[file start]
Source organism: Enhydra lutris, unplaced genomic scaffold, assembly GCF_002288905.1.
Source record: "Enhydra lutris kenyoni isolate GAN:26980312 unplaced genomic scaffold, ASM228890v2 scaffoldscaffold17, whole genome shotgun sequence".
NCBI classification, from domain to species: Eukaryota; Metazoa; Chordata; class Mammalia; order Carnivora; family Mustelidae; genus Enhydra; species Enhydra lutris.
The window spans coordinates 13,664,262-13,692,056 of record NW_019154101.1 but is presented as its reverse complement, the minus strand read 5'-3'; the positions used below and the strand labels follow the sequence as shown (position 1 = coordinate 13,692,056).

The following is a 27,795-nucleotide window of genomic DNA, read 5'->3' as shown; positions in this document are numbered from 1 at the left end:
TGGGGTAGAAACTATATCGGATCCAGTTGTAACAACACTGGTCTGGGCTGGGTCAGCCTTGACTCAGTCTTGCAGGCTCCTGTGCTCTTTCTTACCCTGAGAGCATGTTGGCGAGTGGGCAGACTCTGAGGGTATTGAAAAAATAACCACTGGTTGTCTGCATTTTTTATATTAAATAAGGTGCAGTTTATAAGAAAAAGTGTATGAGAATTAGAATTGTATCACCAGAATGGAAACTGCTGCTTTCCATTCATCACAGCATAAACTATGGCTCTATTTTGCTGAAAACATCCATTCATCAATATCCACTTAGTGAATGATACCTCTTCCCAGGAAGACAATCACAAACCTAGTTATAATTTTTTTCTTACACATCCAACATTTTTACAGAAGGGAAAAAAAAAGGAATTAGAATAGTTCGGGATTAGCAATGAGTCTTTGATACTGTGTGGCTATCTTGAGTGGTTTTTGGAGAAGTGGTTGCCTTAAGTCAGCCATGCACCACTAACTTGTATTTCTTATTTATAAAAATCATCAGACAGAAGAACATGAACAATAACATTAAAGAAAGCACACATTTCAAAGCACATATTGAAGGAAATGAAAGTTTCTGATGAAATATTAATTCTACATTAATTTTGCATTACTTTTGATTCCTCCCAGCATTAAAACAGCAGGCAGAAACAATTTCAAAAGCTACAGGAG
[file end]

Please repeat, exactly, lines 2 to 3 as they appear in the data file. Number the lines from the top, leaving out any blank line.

Source record: "Enhydra lutris kenyoni isolate GAN:26980312 unplaced genomic scaffold, ASM228890v2 scaffoldscaffold17, whole genome shotgun sequence".
NCBI classification, from domain to species: Eukaryota; Metazoa; Chordata; class Mammalia; order Carnivora; family Mustelidae; genus Enhydra; species Enhydra lutris.